Therefore, if we love the local woman we must fight for their mental and physical wellness.
By Lahnee Pavlovich
I am a big believer in gender equality and passionate about equal rights, equal pay and equal recognition, not only when it comes to our female athletes, but for women in general.
I have a very young daughter and I hope that one day she will love sports as much as I do. She will certainly be encouraged to play, learn and get involved in a variety of sports as a kid. And if she chooses to take sport further one day, like most parents, I hope that she will have the same opportunities as her male counterparts.
Gender equality in sports has always been a controversial topic. Even the founder of the modern Olympics, Baron Pierre de Coubertin, said in 1896, “No matter how toughened a sportswoman may be, her organism is not cut out to sustain certain shocks.”
“Focus, determination, pain, disappointment, excitement, suspense, anger, relief: it’s all a part of the game whether you are a man or a woman,” Annie Spewak, former lacrosse player and junior at Robert Morris University studying Public Relations.
Although gender equality has come a long way, including UNESCO recognizing sports and physical activity as a human right in 1978, it still hasn’t come far enough.
Gender Equality – the stats!
In America 40% of sportspeople are women, however only 6-8% of the total sports media coverage is devoted to them. And women-only sports stories add up to just 3.5%of all sports stories in the four major US newspapers.
According to the Women’s Sports Foundation, male athletes get $179 million more in athletic scholarships each year than females do. Additionally, collegiate institutions spend just 24% of their athletic operating budgets on female sports, as well as just 16% of recruiting budgets and 33% of scholarship budgets on female athletes.
Some people have the argument that “women’s sport is not interesting enough”. And even though over the years the popularity of women’s sports is growing, unfortunately the media coverage and sponsorship dollars have not necessarily followed through and gender equality remains an issue.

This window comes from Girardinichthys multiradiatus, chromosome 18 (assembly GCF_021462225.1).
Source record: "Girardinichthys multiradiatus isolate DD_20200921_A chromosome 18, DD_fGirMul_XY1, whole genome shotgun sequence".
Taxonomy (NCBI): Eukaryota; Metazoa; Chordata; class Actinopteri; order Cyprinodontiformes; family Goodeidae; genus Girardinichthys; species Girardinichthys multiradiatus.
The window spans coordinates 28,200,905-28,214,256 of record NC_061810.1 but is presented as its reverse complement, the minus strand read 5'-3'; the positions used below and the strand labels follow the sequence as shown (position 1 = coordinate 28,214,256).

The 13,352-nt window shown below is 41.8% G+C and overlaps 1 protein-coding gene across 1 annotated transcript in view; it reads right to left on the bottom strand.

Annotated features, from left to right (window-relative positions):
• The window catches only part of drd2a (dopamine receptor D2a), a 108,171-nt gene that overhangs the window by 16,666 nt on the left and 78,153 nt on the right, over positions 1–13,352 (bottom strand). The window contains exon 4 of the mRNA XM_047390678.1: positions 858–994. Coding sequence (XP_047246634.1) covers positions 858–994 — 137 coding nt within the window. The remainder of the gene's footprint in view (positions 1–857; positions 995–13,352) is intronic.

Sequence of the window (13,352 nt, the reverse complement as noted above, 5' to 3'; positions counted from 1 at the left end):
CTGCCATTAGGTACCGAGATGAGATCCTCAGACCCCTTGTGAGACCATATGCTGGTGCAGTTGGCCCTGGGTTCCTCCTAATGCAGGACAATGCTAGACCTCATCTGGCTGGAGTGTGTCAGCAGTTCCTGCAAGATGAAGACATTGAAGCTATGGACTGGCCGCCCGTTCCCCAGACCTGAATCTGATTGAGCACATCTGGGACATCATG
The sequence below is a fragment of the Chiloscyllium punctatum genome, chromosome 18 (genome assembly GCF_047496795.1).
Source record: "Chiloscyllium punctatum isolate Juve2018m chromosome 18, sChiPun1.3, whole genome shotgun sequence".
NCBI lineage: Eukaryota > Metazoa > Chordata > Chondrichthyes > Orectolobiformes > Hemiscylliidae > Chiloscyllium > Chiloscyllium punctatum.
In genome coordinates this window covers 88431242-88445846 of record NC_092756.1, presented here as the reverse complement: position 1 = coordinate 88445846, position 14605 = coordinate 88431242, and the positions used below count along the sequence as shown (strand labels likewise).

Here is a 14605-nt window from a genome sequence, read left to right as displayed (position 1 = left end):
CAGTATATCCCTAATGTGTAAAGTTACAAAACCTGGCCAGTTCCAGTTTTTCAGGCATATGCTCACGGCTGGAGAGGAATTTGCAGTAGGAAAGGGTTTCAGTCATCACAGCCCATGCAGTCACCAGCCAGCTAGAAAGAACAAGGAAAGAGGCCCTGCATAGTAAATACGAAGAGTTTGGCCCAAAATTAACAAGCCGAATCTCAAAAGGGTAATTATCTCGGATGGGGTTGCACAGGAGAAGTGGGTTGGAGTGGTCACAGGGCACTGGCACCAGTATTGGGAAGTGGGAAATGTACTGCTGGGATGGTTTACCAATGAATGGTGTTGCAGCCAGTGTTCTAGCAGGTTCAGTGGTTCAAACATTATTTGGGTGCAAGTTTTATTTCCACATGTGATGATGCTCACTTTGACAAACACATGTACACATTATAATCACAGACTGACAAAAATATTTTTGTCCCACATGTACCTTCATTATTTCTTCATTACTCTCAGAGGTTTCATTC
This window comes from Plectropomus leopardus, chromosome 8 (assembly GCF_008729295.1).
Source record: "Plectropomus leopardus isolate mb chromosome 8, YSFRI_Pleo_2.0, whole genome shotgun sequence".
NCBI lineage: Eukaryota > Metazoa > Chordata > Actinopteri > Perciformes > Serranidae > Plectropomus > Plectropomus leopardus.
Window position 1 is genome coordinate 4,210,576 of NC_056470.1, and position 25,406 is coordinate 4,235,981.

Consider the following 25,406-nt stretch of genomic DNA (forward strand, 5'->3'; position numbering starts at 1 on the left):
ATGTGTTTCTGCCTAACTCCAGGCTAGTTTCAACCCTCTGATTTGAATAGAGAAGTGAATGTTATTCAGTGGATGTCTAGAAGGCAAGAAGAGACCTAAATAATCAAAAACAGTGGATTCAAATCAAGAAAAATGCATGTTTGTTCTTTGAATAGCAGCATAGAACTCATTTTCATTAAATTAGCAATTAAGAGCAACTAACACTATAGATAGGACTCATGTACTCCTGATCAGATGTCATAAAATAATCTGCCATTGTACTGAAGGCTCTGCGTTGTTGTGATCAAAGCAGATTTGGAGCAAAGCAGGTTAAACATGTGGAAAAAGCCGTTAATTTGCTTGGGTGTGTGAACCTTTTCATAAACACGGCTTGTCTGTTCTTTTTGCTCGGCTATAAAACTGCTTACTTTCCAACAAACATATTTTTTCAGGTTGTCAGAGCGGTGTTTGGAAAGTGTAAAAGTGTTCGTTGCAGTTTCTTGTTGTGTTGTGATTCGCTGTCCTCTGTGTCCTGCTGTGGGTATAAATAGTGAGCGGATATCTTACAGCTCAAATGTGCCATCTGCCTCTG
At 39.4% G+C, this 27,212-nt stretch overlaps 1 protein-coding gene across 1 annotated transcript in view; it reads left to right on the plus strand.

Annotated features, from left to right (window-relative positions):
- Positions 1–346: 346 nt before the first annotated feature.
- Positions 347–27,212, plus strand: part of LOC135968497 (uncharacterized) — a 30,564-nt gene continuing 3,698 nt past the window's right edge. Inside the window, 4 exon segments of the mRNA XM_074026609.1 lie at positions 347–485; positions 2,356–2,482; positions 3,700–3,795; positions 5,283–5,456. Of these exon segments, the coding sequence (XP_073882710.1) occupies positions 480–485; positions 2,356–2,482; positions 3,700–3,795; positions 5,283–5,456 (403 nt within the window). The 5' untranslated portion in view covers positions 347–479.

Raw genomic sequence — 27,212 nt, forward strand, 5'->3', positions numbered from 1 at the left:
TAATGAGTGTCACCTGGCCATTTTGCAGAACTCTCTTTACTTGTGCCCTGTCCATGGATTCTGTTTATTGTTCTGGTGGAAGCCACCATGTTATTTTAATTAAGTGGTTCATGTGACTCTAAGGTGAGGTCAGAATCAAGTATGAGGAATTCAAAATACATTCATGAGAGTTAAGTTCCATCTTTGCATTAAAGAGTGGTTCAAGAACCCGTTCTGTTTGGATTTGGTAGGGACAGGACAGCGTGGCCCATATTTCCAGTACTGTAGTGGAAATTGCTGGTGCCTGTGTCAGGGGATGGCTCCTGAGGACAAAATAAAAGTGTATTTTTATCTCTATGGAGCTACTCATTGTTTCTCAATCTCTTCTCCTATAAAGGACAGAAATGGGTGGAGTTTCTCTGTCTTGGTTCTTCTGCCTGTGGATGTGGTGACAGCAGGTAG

Take last July’s Women’s World Cup soccer final for example. It was the most watched soccer match – men’s or women’s – EVER in the US with nearly 25.4 million viewers. Yet the players were far less compensated than their male counterparts.
“We are the best in the world, have three World Cup championships, four Olympic championships, and the men get paid more to just show up than we get paid to win major championships,” Hope Solo, American Goalkeeper.
The gender equality debate was reignited recently when former South African tennis professional Raymond Moore made a number of comments that were degrading to women in the sport. This was met with backlash from both female and male players including World Number 1 Serena Williams who was vocal in expressing her views on the subject.
What it boils down to is that we, collectively, men and women, need to do more about gender equality. We need to pave the way for or daughters, just as we do our sons. There should be no disparity in sports, nor in the workplace, nor in life. Women and men should be seen as, and treated as, equals in all respects. Gender should not be the thing that defines us or separates us from our fellow athletes.
Let’s show our daughters that they can be whatever they want to be, and get paid well for it too!
TEDROS ADHANOM GHEBREYESUS , SENAIT FISSEHA
Women comprise 70% of health workers around the world. And yet a new report shows that 70% of health organizations are currently headed by men, and that the women working in these organizations earn 15% less, on average, than their male counterparts.
Since the start of the year, we have traveled from Afghanistan and Pakistan, where health workers administering the polio vaccine are battling snowstorms to reach children who need it, to North Kivu, where officials are trying to stop one of the deadliest Ebola outbreaks in history.
Women comprise 70% of these and other health workers around the world. And yet a new report from Global Health 50/50, released on the eve of this year’s International Women’s Day, shows that men hold a disproportionate share of power in the health sector and earn a disproportionate share of pay.
Having spent part of our careers assembling a force of female health workers who reduced deaths from AIDS, malaria, and tuberculosis in Ethiopia by half, we know the contributions women make to public health. That is why, under Ghebreyesus’s tenure as director-general, the World Health Organization has a gender-balanced cabinet for the first time in its history. And with gender parity achieved in the institution’s senior positions at headquarters, we will be working to ensure that regional and country offices follow suit.